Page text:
Posted on 15 March 2012
The researchers’ paper, describing an improved tissue engineering technique which aims to replace a diseased bladder using a patient’s own cells grown in a laboratory, was selected as the Best Fundamental Research Paper by a young urologist published in European Urology in 2011.
The award, made by the most prestigious peer-reviewed journal in the Urology field, was received on behalf of the team by lead author Alex Turner during the 27th Annual Congress of the European Association of Urology in Paris.
Alex Turner carried out the research during his PhD studies at the University of York, while holding a Wellcome Trust Clinical Research Fellowship. He was supervised by Professor Jenny Southgate, Director of the Jack Birch Unit in York’s Department of Biology.
This award from the urology community is a great honour and recognises the groundbreaking work being done at the Jack Birch Unit at the University of York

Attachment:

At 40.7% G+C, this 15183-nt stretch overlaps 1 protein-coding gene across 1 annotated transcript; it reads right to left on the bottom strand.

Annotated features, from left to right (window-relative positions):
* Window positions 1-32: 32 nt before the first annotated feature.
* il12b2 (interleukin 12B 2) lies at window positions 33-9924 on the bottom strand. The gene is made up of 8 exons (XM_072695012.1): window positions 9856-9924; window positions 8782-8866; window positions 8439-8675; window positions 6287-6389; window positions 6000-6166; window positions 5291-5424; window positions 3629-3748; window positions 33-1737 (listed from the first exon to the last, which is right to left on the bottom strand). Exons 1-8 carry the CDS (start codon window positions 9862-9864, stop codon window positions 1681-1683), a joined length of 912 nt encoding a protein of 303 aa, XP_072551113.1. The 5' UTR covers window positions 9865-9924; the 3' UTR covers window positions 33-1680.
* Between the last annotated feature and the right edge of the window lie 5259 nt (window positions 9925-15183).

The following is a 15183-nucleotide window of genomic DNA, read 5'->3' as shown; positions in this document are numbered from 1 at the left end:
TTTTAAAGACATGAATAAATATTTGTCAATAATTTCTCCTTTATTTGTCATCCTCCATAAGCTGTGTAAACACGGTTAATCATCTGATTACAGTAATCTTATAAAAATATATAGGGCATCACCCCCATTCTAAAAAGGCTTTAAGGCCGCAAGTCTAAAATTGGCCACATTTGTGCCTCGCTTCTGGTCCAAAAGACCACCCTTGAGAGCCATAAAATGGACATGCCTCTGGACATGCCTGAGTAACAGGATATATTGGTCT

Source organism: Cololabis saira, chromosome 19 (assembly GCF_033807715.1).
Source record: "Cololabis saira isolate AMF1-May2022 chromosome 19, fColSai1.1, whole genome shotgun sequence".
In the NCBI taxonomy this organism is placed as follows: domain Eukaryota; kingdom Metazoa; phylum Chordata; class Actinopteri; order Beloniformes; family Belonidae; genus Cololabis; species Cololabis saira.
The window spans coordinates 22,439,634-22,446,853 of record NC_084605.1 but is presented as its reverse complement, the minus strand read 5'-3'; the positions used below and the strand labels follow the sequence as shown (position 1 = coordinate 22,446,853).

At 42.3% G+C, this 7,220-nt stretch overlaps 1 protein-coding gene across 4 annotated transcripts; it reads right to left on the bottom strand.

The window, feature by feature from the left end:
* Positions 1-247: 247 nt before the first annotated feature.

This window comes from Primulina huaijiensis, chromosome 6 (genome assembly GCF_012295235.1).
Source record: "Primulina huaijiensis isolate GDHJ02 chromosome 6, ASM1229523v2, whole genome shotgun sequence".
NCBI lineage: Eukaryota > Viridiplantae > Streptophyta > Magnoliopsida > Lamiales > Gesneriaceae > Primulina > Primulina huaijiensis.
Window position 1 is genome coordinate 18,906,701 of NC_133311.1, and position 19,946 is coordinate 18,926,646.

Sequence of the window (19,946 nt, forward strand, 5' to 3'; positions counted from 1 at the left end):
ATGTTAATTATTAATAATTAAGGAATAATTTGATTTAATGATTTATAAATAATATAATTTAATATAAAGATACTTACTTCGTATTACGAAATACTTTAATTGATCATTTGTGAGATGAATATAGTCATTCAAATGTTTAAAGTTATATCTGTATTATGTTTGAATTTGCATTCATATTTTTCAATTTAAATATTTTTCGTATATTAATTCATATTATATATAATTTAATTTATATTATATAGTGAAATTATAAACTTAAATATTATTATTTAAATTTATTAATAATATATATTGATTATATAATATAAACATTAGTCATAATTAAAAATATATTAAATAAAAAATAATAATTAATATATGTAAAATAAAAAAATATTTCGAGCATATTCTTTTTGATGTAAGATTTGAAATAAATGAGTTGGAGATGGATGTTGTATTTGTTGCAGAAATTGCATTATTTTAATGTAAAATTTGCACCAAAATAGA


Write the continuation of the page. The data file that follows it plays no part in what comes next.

Alex Turner, who is now a Specialist Registrar in Paediatric Urology at Royal Manchester Children’s Hospital, said: “This award from the urology community is a great honour and recognises the groundbreaking work being done at the Jack Birch Unit at the University of York. Tissue engineering is no longer a theoretical exercise but is beginning to be used clinically to treat an array of medical problems, and this research will be particularly encouraging for those with major bladder abnormalities.”
Research in the Jack Birch Unit at York concentrates on epithelial tissues, which give rise to more than 80 per cent of all adult human cancers. Its main focus is on bladder cancer which is the UK’s seventh most common cancer, with over 10,000 new cases diagnosed each year.
Professor Jenny Southgate, Director of the Jack Birch Unit, said: “We are thrilled to have been honoured with this award, which recognises the excellent research carried out by Alex and the rest of the team here in York and with our collaborators at the Leeds Teaching Hospitals Trust.”